How Related Are Adult and Childhood ADHD?

Summary and Comment |
June 5, 2015

How Related Are Adult and Childhood ADHD?

  1. Joel Yager, MD

In this four-decade-long study, almost no individuals had attention-deficit/hyperactivity disorder diagnosed in both childhood and adulthood.

  1. Joel Yager, MD

Diagnosing attention-deficit/hyperactivity disorder (ADHD) in adults is tricky, especially if clinicians demand prior diagnoses of childhood ADHD. Investigators in New Zealand studied 1037 individuals born in 1972 and 1973 (men, 53%; white, 93%). They were assessed every 2 to 3 years until age 21 and then at ages 26, 32, and 38. For both children and adults, close informants confirmed symptoms.

DSM-III childhood ADHD diagnoses were made through age 15 and required symptom onset before age 7; 61 children (6%) met ADHD criteria. Diagnoses at age 38 were based on a 27-item inventory operationalizing the 18 DSM-5 adult ADHD symptoms; 31 respondents met criteria (3%). Although 70% of diagnosed adults had contact with professionals for mental health problems and 48% received psychiatric medications for non-ADHD problems between ages 21 and 28, only four ever received stimulants or atomoxetine.

Only three participants with childhood ADHD (5%) later met ADHD criteria at age 38; they constituted only 10% of adult cases. Whereas 79% of childhood cases were male, significant sex differences were not seen in the adult group. Adults with ADHD reported social, vocational, and financial impairments resulting from disorganization, underachievement, accidents, and being exhausting to others. Conduct-disorder histories were nearly twice more common in childhood cases than adult cases (59% vs. 31%). Adult cases had neither the elevated genome-wide polygenic risk scores nor the signature neurocognitive dysfunctions of childhood ADHD, but 48% were dependent on alcohol, cannabis or other drugs, and 39% were tobacco-dependent.

Comment

These findings suggest that frequently, childhood and adult ADHD are not the same disorder. Attentional problems associated with adult ADHD might instead be nonspecifically related to substance dependence and other comorbidities. Regardless, high impairment rates in adults with ADHD underscore the need for better understanding and treatment studies.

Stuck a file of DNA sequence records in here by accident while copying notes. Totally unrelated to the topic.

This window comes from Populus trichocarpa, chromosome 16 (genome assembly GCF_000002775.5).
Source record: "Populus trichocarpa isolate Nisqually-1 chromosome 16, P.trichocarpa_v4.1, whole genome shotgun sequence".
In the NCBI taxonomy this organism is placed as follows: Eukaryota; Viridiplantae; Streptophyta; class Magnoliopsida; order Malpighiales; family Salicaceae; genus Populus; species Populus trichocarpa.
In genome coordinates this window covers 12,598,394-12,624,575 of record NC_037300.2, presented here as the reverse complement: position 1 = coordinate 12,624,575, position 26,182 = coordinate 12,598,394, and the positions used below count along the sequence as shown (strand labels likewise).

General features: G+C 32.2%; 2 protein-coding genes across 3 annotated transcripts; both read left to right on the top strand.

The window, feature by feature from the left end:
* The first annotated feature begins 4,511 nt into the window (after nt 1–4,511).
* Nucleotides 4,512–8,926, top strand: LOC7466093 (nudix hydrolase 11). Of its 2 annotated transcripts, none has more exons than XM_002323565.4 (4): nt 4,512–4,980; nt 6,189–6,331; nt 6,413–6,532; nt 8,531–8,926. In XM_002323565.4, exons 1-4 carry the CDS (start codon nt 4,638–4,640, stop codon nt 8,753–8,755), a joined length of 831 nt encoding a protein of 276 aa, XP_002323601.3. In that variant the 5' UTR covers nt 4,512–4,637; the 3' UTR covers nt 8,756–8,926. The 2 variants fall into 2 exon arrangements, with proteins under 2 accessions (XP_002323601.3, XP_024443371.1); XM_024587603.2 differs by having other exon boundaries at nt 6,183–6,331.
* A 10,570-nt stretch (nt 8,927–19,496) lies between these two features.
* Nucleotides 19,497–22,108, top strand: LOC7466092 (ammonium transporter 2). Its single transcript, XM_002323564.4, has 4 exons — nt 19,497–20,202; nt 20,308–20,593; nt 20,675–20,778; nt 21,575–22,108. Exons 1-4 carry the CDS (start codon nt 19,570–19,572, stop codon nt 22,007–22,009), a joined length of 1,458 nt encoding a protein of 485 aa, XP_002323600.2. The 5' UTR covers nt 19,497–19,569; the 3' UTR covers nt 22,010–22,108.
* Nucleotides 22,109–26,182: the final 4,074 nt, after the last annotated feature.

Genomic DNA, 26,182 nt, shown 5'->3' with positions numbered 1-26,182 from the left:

Editor Disclosures at Time of Publication

  • Disclosures for Joel Yager, MD at time of publication Grant /Research support Agency for Healthcare Research and Quality Editorial boards Bulletin of the Menninger Clinic; Eating Disorders: Journal of Treatment and Prevention; Eating Disorders Review (Editor-in-Chief Emeritus); International Journal of Eating Disorders; UpToDate; FOCUS: The Journal of Lifelong Learning in Psychiatry Leadership positions in professional societies American Psychiatric Association (Chair, Council of Quality Care)

Citation(s):

Your Comment

(will not be published)

Filtered HTML

  • Allowed HTML tags: <a> <em> <strong> <cite> <blockquote> <code> <ul> <ol> <li> <dl> <dt> <dd>
  • Web page addresses and e-mail addresses turn into links automatically.
  • Lines and paragraphs break automatically.

Plain text

  • No HTML tags allowed.
  • Web page addresses and e-mail addresses turn into links automatically.
  • Lines and paragraphs break automatically.
Do you have any conflict of interest to disclose?
CAPTCHA
This question is for testing whether you are a human visitor and to prevent automated spam submissions.

Vertical Tabs

* Required

Reader comments are intended to encourage lively discussion of clinical topics with your peers in the medical community. We ask that you keep your remarks to a reasonable length, and we reserve the right to withhold publication of remarks that do not meet this standard.

PRIVACY: We will not use your email address, submitted for a comment, for any other purpose nor sell, rent, or share your e-mail address with any third parties. Please see our Privacy Policy.